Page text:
Billy Bonds MBE

  • by Graeme Howlett
  • Tuesday, 29th October 2013

West Ham United legend Billy Bonds joined us recently on the Podcast to talk about the highs and lows of his long career at the Boleyn Ground. Firing the questions on behalf of were Chris Scull, James Longman and Graeme Howlett. Props to Jason Eve for transcribing the interview.

KUMB: You’ve recently received the lifetime achievement award; how was that for you?

BB: It was a lovely moment, not just for me but for my family as well. It was a lovely award to receive, the Chairmen spoke to me about it early on and he said he would like to give me the award at the dinner in London.

The best part of it all for me was going to the ground with the whole of my family and taking my two little granddaughters on the pitch. It was something I wanted them to see before we leave the ground, just to see where I played. That was a bit special. I think my granddaughters enjoyed it and my two daughters enjoyed it. It was a great day for them.

KUMB: Have your granddaughters seen footage of you playing?

BB: I doubt it. I would have thought they might have seen something on TV, but I would very much doubt it. I’ve never played any videos. I’ve never watched a video of the Cup Finals myself, so I wouldn’t think they have done.

KUMB: What kind of questions were they asking you? Do they have an understanding of what you mean to West Ham?

I don’t know whether they know that, but I think they got a good idea when they heard the applause out there. Kids at their schools? I suppose one or two of them [do]...

I know of one kid in one of my eight year old's class who regularly goes to West Ham. She’s a massive West Ham fan because of her mum and dad, and I think she said to my youngest little one: ‘You know I saw you go out on the pitch?’ So it gets back to them - and it was a lovely moment for them.

KUMB: When you were walking back onto that pitch, did it feel like you were coming back home?

I’ve never been away, really. I’ve never had a problem with the Club, that isn’t why I don’t come over. It’s just that I’ve never been one for going back. I don’t want to sit in a stand and talk to people about "oh, in your day" - and this and that. When you’ve had your time, you’ve had your time. I’ve left my mark on the Club and that’s great, because I’ll be remembered in the future.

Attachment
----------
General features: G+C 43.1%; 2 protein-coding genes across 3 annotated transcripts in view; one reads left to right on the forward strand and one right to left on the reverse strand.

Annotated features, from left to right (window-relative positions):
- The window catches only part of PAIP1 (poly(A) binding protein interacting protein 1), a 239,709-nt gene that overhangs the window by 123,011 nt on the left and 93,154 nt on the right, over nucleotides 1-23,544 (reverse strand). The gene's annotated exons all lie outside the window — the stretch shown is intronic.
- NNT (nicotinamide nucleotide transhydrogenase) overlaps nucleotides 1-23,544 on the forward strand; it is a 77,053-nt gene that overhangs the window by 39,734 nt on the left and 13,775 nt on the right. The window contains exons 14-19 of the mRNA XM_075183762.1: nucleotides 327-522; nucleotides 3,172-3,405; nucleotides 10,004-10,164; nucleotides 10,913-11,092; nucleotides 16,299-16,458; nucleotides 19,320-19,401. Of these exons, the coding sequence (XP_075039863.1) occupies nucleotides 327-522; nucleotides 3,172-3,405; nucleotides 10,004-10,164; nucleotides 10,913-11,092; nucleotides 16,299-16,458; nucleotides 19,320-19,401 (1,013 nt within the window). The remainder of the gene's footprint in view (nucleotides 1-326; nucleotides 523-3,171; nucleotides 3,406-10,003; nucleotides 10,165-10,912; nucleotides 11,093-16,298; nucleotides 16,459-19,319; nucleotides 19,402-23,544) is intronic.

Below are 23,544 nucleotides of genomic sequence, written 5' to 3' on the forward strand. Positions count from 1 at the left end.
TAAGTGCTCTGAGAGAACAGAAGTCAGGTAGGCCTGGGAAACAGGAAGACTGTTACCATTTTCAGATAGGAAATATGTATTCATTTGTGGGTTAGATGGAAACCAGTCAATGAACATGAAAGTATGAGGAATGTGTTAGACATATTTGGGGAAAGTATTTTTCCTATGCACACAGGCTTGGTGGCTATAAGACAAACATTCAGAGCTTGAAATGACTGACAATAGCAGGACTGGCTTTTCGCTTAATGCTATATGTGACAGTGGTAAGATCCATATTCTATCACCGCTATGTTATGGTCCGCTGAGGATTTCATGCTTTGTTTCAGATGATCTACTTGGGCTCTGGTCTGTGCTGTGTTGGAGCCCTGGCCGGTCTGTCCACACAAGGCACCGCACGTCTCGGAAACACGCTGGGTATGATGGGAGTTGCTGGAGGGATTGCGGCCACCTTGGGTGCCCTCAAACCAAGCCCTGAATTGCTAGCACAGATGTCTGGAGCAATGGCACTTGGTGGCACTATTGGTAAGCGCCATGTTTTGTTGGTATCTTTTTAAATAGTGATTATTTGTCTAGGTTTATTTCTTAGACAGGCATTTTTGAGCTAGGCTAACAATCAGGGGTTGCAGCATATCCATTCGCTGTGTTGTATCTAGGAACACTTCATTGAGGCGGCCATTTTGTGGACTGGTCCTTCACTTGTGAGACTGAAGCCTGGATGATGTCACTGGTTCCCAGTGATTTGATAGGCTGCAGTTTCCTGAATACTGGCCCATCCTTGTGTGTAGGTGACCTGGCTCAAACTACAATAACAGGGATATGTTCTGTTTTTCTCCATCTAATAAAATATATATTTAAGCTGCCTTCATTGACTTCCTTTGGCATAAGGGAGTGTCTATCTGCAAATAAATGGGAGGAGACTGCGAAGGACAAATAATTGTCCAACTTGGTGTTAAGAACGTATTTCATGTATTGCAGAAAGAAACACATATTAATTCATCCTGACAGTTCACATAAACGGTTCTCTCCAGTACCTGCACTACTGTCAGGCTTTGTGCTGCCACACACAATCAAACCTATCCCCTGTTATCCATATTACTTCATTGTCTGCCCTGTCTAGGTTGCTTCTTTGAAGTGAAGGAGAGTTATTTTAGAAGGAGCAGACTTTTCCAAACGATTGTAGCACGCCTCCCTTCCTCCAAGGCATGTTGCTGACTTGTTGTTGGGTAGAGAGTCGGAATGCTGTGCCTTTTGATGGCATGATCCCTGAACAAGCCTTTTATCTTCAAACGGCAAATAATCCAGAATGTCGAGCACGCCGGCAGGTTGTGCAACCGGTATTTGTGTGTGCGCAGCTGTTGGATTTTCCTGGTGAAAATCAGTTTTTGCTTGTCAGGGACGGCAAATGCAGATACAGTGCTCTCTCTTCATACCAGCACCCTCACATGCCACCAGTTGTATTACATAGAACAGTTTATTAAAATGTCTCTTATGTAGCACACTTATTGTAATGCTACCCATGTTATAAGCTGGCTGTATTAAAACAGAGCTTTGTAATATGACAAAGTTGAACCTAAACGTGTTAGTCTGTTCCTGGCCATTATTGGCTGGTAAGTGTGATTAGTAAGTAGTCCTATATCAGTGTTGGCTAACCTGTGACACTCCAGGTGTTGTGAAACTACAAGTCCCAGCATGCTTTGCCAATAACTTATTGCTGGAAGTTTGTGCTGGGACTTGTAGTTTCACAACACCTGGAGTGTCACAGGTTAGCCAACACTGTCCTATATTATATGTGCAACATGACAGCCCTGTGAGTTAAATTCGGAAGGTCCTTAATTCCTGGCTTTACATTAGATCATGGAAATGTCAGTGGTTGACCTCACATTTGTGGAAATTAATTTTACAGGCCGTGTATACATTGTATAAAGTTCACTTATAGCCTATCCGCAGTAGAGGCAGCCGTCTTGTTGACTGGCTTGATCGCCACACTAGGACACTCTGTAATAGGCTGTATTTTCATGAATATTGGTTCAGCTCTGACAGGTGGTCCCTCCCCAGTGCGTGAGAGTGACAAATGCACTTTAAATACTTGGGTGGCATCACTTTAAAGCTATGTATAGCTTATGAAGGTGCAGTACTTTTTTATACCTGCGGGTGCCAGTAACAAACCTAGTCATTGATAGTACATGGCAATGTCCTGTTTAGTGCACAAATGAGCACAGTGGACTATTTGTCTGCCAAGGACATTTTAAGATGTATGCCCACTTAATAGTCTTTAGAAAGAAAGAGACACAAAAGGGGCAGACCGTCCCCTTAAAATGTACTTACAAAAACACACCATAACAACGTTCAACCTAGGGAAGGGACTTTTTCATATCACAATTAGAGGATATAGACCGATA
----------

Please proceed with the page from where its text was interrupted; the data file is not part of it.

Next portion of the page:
KUMB: Talking about memories, you’ve had the sort of career that any West Ham supporter would dream of. You’ve played with Bobby Moore and lifted the FA Cup. If you could pick a particular moment, what would you say was the highlight of your career?

BB: It’s so difficult. All I ever answer to that is just playing football for a living. That’s one big highlight; people would give their right arm to do what I’ve done.

I started off working in a factory when I was a kid before I went onto Charlton’s ground staff. My dad got me an apprenticeship at a factory sitting and turning big propellors. I was there six months and I tell you what - I wouldn’t have wanted to do that for a living all my life.

So what I’m trying to say is, it’s not easy for people. I was lucky; I got out of there and was able to play football for a living. Imagine that! Earning your living from doing something like having a kickabout down the park, like you used to.

I had two great managers in John Lyall and Ron Greenwood. Every day was a pleasure working with them, because they were such great coaches. Obviously there were highlights - Cup Finals and things like that - but just going, being a footballer and enjoying it [was enough].

The fans as well; the fans were great with me, they got me through. I played until I was nearly 42 and I honestly don’t think I could have gone on that long without the fans backing. I loved the Club, the fans were great to me and it was great to play football for a living.

KUMB: You mentioned Ron Greenwood and John Lyall there; what were the main differences in their management styles?

BB: Well, Ron was John’s mentor really. They both loved to get the ball down and play, they both talked about the game the same way and they were both very intelligent people. They remind me a little bit of the current England manager, the way he talks about the game.

I think Ron was before his time. I came to the club as a right back and all Ron used to talk to me about was overlapping and getting forward. He taught me to get up the outside of wingers, it was never about tackling although I could do that anyway. Then it was about putting me into midfield.

Some people say I was a holding midfield player, but I wasn’t. Sometimes I’d get beyond Trevor Brooking and if I wanted to get into the box, I could. We didn’t have holding midfield players back then, not in our team anyway.